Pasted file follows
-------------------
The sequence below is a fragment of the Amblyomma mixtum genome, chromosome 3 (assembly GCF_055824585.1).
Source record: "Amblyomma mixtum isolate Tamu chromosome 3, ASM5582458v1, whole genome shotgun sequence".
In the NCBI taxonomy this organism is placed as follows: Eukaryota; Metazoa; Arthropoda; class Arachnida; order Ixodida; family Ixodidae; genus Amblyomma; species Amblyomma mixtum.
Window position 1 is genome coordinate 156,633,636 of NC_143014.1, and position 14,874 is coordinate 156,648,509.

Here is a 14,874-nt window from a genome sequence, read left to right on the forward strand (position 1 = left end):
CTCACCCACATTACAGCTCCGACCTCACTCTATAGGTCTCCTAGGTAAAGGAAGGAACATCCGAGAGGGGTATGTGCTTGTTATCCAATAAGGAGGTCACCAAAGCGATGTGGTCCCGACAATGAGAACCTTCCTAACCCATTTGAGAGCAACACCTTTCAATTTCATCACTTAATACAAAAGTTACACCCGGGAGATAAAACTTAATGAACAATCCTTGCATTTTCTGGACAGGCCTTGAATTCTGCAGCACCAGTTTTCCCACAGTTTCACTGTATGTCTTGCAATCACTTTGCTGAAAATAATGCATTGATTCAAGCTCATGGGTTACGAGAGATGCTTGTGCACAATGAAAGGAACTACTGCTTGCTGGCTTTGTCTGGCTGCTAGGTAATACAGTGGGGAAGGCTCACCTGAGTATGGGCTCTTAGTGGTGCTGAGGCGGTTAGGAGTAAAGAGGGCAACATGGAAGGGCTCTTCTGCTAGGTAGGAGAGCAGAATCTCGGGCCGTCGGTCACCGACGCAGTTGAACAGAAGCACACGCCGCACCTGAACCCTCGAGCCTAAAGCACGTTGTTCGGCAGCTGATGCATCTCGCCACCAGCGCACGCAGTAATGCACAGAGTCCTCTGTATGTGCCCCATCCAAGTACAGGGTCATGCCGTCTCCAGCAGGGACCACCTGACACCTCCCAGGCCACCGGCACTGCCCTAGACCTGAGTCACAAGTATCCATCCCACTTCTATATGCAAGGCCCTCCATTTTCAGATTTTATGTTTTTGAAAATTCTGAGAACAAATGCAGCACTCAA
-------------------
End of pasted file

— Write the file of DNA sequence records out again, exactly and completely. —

The sequence below is a fragment of the Amblyomma mixtum genome, chromosome 3 (assembly GCF_055824585.1).
Source record: "Amblyomma mixtum isolate Tamu chromosome 3, ASM5582458v1, whole genome shotgun sequence".
In the NCBI taxonomy this organism is placed as follows: Eukaryota; Metazoa; Arthropoda; class Arachnida; order Ixodida; family Ixodidae; genus Amblyomma; species Amblyomma mixtum.
Window position 1 is genome coordinate 156,633,636 of NC_143014.1, and position 14,874 is coordinate 156,648,509.

Here is a 14,874-nt window from a genome sequence, read left to right on the forward strand (position 1 = left end):
CTCACCCACATTACAGCTCCGACCTCACTCTATAGGTCTCCTAGGTAAAGGAAGGAACATCCGAGAGGGGTATGTGCTTGTTATCCAATAAGGAGGTCACCAAAGCGATGTGGTCCCGACAATGAGAACCTTCCTAACCCATTTGAGAGCAACACCTTTCAATTTCATCACTTAATACAAAAGTTACACCCGGGAGATAAAACTTAATGAACAATCCTTGCATTTTCTGGACAGGCCTTGAATTCTGCAGCACCAGTTTTCCCACAGTTTCACTGTATGTCTTGCAATCACTTTGCTGAAAATAATGCATTGATTCAAGCTCATGGGTTACGAGAGATGCTTGTGCACAATGAAAGGAACTACTGCTTGCTGGCTTTGTCTGGCTGCTAGGTAATACAGTGGGGAAGGCTCACCTGAGTATGGGCTCTTAGTGGTGCTGAGGCGGTTAGGAGTAAAGAGGGCAACATGGAAGGGCTCTTCTGCTAGGTAGGAGAGCAGAATCTCGGGCCGTCGGTCACCGACGCAGTTGAACAGAAGCACACGCCGCACCTGAACCCTCGAGCCTAAAGCACGTTGTTCGGCAGCTGATGCATCTCGCCACCAGCGCACGCAGTAATGCACAGAGTCCTCTGTATGTGCCCCATCCAAGTACAGGGTCATGCCGTCTCCAGCAGGGACCACCTGACACCTCCCAGGCCACCGGCACTGCCCTAGACCTGAGTCACAAGTATCCATCCCACTTCTATATGCAAGGCCCTCCATTTTCAGATTTTATGTTTTTGAAAATTCTGAGAACAAATGCAGCACTCAA